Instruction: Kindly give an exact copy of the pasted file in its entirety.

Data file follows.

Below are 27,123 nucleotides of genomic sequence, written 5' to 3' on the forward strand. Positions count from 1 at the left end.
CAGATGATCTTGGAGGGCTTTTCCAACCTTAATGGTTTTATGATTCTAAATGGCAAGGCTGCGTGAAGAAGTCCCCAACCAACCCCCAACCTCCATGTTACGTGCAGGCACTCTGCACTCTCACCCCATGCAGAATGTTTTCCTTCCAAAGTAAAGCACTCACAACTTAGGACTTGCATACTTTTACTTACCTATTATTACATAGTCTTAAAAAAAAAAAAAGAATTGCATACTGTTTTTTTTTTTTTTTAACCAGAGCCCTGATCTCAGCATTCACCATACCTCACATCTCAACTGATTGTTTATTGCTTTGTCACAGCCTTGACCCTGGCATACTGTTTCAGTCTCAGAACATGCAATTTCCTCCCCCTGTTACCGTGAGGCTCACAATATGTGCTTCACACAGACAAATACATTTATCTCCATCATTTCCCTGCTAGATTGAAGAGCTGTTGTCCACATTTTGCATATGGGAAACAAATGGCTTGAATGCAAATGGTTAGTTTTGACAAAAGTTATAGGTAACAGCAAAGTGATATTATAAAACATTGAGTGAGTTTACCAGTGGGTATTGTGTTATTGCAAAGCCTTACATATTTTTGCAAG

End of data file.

Below are 27,123 nucleotides of genomic sequence, written 5' to 3' on the forward strand. Positions count from 1 at the left end.
CAGATGATCTTGGAGGGCTTTTCCAACCTTAATGGTTTTATGATTCTAAATGGCAAGGCTGCGTGAAGAAGTCCCCAACCAACCCCCAACCTCCATGTTACGTGCAGGCACTCTGCACTCTCACCCCATGCAGAATGTTTTCCTTCCAAAGTAAAGCACTCACAACTTAGGACTTGCATACTTTTACTTACCTATTATTACATAGTCTTAAAAAAAAAAAAAGAATTGCATACTGTTTTTTTTTTTTTTTAACCAGAGCCCTGATCTCAGCATTCACCATACCTCACATCTCAACTGATTGTTTATTGCTTTGTCACAGCCTTGACCCTGGCATACTGTTTCAGTCTCAGAACATGCAATTTCCTCCCCCTGTTACCGTGAGGCTCACAATATGTGCTTCACACAGACAAATACATTTATCTCCATCATTTCCCTGCTAGATTGAAGAGCTGTTGTCCACATTTTGCATATGGGAAACAAATGGCTTGAATGCAAATGGTTAGTTTTGACAAAAGTTATAGGTAACAGCAAAGTGATATTATAAAACATTGAGTGAGTTTACCAGTGGGTATTGTGTTATTGCAAAGCCTTACATATTTTTGCAAG